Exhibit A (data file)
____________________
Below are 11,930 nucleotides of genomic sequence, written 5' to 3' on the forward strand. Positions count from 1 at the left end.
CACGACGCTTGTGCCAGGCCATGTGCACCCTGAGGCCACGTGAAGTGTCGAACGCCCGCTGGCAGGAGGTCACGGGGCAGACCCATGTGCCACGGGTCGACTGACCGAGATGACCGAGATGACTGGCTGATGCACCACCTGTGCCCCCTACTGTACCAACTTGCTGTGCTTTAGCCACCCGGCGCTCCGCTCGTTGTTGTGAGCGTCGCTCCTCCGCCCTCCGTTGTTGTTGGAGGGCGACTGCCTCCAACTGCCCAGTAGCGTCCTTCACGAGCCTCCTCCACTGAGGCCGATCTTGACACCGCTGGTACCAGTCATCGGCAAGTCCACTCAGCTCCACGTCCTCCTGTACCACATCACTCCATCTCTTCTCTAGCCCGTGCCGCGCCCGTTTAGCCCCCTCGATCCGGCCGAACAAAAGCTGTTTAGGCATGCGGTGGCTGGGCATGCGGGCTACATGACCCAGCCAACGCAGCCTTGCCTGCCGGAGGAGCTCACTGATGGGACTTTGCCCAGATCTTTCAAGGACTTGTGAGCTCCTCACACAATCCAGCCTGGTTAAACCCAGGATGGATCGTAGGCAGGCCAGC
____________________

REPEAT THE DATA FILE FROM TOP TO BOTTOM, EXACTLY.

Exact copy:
Below are 11,930 nucleotides of genomic sequence, written 5' to 3' on the forward strand. Positions count from 1 at the left end.
CACGACGCTTGTGCCAGGCCATGTGCACCCTGAGGCCACGTGAAGTGTCGAACGCCCGCTGGCAGGAGGTCACGGGGCAGACCCATGTGCCACGGGTCGACTGACCGAGATGACCGAGATGACTGGCTGATGCACCACCTGTGCCCCCTACTGTACCAACTTGCTGTGCTTTAGCCACCCGGCGCTCCGCTCGTTGTTGTGAGCGTCGCTCCTCCGCCCTCCGTTGTTGTTGGAGGGCGACTGCCTCCAACTGCCCAGTAGCGTCCTTCACGAGCCTCCTCCACTGAGGCCGATCTTGACACCGCTGGTACCAGTCATCGGCAAGTCCACTCAGCTCCACGTCCTCCTGTACCACATCACTCCATCTCTTCTCTAGCCCGTGCCGCGCCCGTTTAGCCCCCTCGATCCGGCCGAACAAAAGCTGTTTAGGCATGCGGTGGCTGGGCATGCGGGCTACATGACCCAGCCAACGCAGCCTTGCCTGCCGGAGGAGCTCACTGATGGGACTTTGCCCAGATCTTTCAAGGACTTGTGAGCTCCTCACACAATCCAGCCTGGTTAAACCCAGGATGGATCGTAGGCAGGCCAGC